Kaden Clymer, a junior lineman, had blood clots removed from his 6-foot legs days before the season opener.

USEON, Ohio — It’s hard to match the level of excitement high school football players get when their season is about to begin. However, imagine this entire structure collapsing on you.

Unfortunately, that turned out to be the reality the Wauseon junior had to face.

There was never any doubt Caden Clymer would make an impact on the field. However, doing so without overlays came without warning.

“It started on August 1st,” Kaden’s mother Maureen Clymer said. “His dad took him to the emergency room after he had severe pain in his back and legs.”

Teammate Tyson Rodriguez added: “I was a bit confused because I didn’t know what was going on. He just told me he wasn’t feeling well.”

The night before the Wasson Indians took the field for their first fall practice, Clymer unexpectedly had to be rushed to Toledo Children’s Hospital.

“His calves were four inches larger in circumference than they are now,” Maureen Clymer said. “So he was very uncomfortable.”

Caden Clymer added, “I just wanted to go home. I didn’t care what they did to me, I just wanted to go home.”

Full of pain and uncertainty, Clymer received word that he had blood clots in his legs.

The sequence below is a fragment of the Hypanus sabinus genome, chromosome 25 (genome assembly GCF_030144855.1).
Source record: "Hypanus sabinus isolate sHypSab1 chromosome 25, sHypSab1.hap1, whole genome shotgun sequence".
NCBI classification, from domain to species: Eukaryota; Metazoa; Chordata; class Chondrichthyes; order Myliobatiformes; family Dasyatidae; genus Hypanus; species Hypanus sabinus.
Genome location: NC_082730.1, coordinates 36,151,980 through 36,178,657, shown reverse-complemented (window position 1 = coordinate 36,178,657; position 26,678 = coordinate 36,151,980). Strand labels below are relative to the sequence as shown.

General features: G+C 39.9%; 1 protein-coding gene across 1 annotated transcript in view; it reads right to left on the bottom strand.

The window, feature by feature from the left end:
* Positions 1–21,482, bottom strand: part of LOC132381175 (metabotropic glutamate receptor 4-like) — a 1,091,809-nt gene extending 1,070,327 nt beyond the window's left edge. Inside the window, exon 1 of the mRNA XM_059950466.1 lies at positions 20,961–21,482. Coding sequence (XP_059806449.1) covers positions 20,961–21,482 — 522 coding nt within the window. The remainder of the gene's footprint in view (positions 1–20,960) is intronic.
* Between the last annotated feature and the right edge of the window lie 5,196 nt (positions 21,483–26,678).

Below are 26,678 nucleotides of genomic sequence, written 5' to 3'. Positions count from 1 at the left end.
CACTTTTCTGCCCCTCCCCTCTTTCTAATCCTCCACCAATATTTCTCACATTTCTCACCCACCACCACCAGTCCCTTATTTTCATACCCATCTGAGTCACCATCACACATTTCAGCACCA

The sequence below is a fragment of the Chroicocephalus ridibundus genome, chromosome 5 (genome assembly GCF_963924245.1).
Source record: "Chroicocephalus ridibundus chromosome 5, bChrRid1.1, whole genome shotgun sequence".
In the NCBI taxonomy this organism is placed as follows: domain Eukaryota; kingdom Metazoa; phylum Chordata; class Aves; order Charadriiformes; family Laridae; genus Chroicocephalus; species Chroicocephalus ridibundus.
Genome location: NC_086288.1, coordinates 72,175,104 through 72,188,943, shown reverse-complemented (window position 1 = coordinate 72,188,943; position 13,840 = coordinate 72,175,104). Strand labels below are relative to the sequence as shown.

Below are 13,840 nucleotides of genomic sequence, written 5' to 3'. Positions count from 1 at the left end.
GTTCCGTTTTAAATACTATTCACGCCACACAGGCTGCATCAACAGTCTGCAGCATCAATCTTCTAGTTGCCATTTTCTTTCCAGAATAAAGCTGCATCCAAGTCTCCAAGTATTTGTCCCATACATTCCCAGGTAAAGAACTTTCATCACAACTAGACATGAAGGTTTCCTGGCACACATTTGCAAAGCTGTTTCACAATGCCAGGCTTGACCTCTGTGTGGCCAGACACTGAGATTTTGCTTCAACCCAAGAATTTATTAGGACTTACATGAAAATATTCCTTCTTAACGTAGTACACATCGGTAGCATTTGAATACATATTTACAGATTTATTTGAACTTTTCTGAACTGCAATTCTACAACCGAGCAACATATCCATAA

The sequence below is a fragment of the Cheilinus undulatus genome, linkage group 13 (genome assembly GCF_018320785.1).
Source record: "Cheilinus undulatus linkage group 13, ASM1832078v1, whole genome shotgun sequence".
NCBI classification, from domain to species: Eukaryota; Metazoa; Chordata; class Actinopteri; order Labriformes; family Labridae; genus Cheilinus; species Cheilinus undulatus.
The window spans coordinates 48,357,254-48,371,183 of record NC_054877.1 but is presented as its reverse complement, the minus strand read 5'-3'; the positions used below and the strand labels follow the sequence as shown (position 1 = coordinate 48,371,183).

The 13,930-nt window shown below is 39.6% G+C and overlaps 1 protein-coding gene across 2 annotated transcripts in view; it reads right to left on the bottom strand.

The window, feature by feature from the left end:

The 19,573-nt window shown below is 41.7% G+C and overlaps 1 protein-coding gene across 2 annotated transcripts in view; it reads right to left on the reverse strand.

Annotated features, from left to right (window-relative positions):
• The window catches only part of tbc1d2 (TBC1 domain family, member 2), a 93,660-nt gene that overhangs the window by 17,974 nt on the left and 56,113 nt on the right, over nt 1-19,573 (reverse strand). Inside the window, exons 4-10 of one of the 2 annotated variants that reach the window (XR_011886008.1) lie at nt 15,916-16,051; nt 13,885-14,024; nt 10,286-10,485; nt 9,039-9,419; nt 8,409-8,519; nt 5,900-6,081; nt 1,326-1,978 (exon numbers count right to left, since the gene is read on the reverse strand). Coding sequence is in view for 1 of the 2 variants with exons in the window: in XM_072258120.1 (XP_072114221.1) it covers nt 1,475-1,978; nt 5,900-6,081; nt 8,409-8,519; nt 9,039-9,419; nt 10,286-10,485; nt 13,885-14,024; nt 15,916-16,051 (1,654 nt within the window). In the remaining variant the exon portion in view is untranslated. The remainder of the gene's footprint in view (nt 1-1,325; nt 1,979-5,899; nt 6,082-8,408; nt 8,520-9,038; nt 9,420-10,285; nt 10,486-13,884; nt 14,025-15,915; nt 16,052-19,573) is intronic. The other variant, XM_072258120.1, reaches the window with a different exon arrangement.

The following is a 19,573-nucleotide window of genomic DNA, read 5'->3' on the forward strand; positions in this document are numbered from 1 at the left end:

“I was really sad. I was crying and upset because I’ve been playing football my whole life and I just wanted to play with my friends,” the junior lineman said.

Six feet of blood clots were removed, and because of the blood thinners he must now take, Clymer’s football career is over.

“I was just getting ready for practice, we were really looking forward to seeing him on Friday night,” his mother said.

After nine days in the hospital, Clymer returned to the team despite barely being able to walk.

“I’m very happy to be able to spend time with my friends,” Kaden said. “It means a lot to me to be able to get back on the field and have fun with them.”

Rodríguez added: “It was strange not seeing him, but it’s good to have him back. He’s our guy, so it’s great to see him here.”

A life-changing experience that proved the mettle of this young man.

“I’m very strong and kind because it took a lot of effort to stay in the hospital for nine days straight,” Clymer said. “Eating hospital food and going through all these procedures, it really sucks.”

Unfortunately, Clymer still has a long road to recovery. Not only are doctors still trying to figure out exactly what happened to Cayden, but every day the strength in his legs comes at a cost.

“He gets jabs in his stomach every day, twice a day, which is not fun,” Maureen Clymer said. “I don’t like giving them to him, and I know he doesn’t like getting them. However, he does it with a smile and we appreciate it. It could have been much worse.”

There is good news to share: Clymer is getting better every day and is expected to continue playing baseball, his favorite sport.

In the meantime, his role in the team is to continue to progress and inspire.

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